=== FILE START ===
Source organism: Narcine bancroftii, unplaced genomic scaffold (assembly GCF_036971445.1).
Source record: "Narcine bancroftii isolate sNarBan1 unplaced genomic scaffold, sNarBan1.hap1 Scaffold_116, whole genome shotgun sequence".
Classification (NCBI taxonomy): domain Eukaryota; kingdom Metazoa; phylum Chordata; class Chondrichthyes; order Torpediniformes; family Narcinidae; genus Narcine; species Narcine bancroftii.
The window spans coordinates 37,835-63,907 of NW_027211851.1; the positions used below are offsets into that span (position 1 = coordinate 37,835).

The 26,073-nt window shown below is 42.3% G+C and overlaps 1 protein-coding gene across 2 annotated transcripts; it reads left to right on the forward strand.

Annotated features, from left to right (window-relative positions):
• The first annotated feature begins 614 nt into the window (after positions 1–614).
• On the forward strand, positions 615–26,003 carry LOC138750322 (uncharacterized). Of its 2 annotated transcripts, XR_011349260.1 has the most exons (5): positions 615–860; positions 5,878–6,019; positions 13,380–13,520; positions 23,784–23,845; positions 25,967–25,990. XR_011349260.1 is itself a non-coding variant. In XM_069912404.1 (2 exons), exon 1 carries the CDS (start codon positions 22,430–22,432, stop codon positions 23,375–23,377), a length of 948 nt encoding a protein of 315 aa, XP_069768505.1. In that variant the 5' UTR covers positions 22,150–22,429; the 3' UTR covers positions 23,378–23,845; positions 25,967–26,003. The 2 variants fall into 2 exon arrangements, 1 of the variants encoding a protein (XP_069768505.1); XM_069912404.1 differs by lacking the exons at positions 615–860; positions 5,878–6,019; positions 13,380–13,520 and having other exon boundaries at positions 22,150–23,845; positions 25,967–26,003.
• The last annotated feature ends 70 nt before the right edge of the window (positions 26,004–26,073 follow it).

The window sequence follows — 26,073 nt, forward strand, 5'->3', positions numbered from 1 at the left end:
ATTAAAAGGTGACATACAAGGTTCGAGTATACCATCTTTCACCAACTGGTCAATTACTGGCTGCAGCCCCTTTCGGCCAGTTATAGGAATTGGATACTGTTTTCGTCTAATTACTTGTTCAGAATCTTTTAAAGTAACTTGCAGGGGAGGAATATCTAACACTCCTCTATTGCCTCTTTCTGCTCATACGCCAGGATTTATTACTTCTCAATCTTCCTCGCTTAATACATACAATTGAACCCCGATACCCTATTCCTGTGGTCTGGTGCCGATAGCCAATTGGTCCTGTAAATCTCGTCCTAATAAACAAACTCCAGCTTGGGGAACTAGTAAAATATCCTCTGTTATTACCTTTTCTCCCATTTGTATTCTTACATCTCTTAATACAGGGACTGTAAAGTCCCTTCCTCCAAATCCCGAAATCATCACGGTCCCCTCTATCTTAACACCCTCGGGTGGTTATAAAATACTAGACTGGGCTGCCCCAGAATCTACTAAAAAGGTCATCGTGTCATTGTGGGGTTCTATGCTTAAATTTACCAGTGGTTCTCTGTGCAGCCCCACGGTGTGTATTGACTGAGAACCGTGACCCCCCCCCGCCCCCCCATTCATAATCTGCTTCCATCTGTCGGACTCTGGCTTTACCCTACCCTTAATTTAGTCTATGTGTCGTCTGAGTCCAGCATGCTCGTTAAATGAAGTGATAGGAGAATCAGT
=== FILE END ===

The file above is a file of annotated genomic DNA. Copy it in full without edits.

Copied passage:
Source organism: Narcine bancroftii, unplaced genomic scaffold (assembly GCF_036971445.1).
Source record: "Narcine bancroftii isolate sNarBan1 unplaced genomic scaffold, sNarBan1.hap1 Scaffold_116, whole genome shotgun sequence".
Classification (NCBI taxonomy): domain Eukaryota; kingdom Metazoa; phylum Chordata; class Chondrichthyes; order Torpediniformes; family Narcinidae; genus Narcine; species Narcine bancroftii.
The window spans coordinates 37,835-63,907 of NW_027211851.1; the positions used below are offsets into that span (position 1 = coordinate 37,835).

The 26,073-nt window shown below is 42.3% G+C and overlaps 1 protein-coding gene across 2 annotated transcripts; it reads left to right on the forward strand.

Annotated features, from left to right (window-relative positions):
• The first annotated feature begins 614 nt into the window (after positions 1–614).
• On the forward strand, positions 615–26,003 carry LOC138750322 (uncharacterized). Of its 2 annotated transcripts, XR_011349260.1 has the most exons (5): positions 615–860; positions 5,878–6,019; positions 13,380–13,520; positions 23,784–23,845; positions 25,967–25,990. XR_011349260.1 is itself a non-coding variant. In XM_069912404.1 (2 exons), exon 1 carries the CDS (start codon positions 22,430–22,432, stop codon positions 23,375–23,377), a length of 948 nt encoding a protein of 315 aa, XP_069768505.1. In that variant the 5' UTR covers positions 22,150–22,429; the 3' UTR covers positions 23,378–23,845; positions 25,967–26,003. The 2 variants fall into 2 exon arrangements, 1 of the variants encoding a protein (XP_069768505.1); XM_069912404.1 differs by lacking the exons at positions 615–860; positions 5,878–6,019; positions 13,380–13,520 and having other exon boundaries at positions 22,150–23,845; positions 25,967–26,003.
• The last annotated feature ends 70 nt before the right edge of the window (positions 26,004–26,073 follow it).

The window sequence follows — 26,073 nt, forward strand, 5'->3', positions numbered from 1 at the left end:
ATTAAAAGGTGACATACAAGGTTCGAGTATACCATCTTTCACCAACTGGTCAATTACTGGCTGCAGCCCCTTTCGGCCAGTTATAGGAATTGGATACTGTTTTCGTCTAATTACTTGTTCAGAATCTTTTAAAGTAACTTGCAGGGGAGGAATATCTAACACTCCTCTATTGCCTCTTTCTGCTCATACGCCAGGATTTATTACTTCTCAATCTTCCTCGCTTAATACATACAATTGAACCCCGATACCCTATTCCTGTGGTCTGGTGCCGATAGCCAATTGGTCCTGTAAATCTCGTCCTAATAAACAAACTCCAGCTTGGGGAACTAGTAAAATATCCTCTGTTATTACCTTTTCTCCCATTTGTATTCTTACATCTCTTAATACAGGGACTGTAAAGTCCCTTCCTCCAAATCCCGAAATCATCACGGTCCCCTCTATCTTAACACCCTCGGGTGGTTATAAAATACTAGACTGGGCTGCCCCAGAATCTACTAAAAAGGTCATCGTGTCATTGTGGGGTTCTATGCTTAAATTTACCAGTGGTTCTCTGTGCAGCCCCACGGTGTGTATTGACTGAGAACCGTGACCCCCCCCCGCCCCCCCATTCATAATCTGCTTCCATCTGTCGGACTCTGGCTTTACCCTACCCTTAATTTAGTCTATGTGTCGTCTGAGTCCAGCATGCTCGTTAAATGAAGTGATAGGAGAATCAGT